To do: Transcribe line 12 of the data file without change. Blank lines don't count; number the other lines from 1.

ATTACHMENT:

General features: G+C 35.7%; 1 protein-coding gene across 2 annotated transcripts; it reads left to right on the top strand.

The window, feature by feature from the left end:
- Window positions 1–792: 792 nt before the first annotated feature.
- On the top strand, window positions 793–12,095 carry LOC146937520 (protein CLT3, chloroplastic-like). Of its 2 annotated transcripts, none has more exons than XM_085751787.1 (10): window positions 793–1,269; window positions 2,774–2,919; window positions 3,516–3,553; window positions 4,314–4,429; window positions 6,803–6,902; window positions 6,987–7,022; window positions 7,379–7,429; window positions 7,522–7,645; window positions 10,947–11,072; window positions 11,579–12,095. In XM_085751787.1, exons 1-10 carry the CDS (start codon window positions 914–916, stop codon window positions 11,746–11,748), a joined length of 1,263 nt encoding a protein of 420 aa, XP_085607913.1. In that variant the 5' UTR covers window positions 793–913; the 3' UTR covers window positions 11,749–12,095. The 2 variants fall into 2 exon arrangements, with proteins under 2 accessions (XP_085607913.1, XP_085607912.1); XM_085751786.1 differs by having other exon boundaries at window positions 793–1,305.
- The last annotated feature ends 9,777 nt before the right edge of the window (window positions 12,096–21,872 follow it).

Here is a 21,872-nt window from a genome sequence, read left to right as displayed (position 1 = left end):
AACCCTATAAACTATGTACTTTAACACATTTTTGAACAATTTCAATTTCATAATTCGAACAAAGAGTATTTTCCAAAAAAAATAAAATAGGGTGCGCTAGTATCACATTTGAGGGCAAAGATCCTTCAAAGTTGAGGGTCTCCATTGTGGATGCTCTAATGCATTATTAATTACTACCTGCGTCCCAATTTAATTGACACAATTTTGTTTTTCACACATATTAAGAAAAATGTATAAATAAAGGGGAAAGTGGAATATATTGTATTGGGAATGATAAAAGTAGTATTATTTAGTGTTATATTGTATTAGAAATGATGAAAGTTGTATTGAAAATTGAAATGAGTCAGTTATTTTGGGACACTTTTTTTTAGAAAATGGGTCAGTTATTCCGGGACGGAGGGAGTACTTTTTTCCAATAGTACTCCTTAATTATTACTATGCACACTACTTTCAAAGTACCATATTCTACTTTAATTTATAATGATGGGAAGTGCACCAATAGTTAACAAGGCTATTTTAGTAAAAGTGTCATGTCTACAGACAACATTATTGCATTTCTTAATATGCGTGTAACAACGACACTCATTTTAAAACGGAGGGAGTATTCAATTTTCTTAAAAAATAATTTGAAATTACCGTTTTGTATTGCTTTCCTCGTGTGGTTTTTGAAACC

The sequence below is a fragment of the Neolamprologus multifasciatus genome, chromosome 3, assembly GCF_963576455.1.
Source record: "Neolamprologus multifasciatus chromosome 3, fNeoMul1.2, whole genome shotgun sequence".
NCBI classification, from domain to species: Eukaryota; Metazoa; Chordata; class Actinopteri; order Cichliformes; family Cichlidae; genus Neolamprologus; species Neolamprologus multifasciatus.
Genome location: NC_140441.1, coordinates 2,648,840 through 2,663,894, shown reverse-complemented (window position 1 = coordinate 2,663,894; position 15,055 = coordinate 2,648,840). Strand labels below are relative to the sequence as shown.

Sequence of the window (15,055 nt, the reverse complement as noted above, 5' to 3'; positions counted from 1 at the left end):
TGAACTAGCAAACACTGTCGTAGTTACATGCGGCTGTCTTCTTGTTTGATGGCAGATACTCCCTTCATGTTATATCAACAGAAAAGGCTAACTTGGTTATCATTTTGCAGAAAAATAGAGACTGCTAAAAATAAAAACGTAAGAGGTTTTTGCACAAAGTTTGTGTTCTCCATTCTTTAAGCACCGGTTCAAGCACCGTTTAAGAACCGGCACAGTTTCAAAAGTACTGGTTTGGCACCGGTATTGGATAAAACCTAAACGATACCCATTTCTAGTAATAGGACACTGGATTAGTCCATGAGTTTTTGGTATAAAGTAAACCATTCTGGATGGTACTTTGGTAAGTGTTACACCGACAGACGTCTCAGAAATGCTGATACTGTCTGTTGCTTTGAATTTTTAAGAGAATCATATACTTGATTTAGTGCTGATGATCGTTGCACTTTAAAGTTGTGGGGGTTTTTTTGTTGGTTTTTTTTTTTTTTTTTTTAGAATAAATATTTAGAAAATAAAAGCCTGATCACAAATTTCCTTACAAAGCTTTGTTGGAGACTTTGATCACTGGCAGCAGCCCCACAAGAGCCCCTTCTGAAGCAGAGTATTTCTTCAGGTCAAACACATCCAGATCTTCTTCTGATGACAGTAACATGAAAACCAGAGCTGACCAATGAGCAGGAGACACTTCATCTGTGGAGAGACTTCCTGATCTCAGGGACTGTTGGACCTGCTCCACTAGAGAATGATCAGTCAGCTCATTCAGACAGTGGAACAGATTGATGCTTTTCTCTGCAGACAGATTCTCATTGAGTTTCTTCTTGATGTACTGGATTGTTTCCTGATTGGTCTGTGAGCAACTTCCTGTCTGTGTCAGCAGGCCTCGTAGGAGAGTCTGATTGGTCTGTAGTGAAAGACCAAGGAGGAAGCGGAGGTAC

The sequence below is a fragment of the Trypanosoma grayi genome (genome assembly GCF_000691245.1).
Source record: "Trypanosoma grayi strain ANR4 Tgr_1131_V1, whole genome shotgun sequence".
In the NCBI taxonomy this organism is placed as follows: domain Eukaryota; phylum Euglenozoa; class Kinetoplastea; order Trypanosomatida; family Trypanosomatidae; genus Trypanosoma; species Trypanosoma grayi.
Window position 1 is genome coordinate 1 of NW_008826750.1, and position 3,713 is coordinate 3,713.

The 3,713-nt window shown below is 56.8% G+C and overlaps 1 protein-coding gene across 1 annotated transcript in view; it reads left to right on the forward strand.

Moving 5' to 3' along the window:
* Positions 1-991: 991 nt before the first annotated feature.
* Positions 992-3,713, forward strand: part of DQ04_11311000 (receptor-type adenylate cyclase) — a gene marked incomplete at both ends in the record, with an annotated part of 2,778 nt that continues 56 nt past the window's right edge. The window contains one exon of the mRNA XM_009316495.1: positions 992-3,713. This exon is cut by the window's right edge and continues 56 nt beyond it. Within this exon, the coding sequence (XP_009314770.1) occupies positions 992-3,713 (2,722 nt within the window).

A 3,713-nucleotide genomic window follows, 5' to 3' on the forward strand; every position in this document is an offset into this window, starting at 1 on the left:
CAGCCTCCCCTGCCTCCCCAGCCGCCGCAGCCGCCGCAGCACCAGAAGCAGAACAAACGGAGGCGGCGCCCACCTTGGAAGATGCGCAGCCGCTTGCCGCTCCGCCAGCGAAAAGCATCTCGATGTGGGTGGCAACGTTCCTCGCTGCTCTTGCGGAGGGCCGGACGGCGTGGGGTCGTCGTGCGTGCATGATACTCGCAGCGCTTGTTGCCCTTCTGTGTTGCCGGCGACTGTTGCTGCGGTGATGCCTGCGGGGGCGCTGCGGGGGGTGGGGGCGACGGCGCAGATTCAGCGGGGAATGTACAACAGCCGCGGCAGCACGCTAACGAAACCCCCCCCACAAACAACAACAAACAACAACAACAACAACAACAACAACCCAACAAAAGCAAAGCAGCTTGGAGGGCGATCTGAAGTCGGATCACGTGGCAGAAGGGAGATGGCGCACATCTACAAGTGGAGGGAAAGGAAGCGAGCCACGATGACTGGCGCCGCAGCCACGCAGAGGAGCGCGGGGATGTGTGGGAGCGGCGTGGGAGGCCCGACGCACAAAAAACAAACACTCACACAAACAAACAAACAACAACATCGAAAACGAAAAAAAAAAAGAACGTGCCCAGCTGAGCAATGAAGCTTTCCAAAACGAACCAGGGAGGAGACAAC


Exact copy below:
Sequence of the window (15,055 nt, the reverse complement as noted above, 5' to 3'; positions counted from 1 at the left end):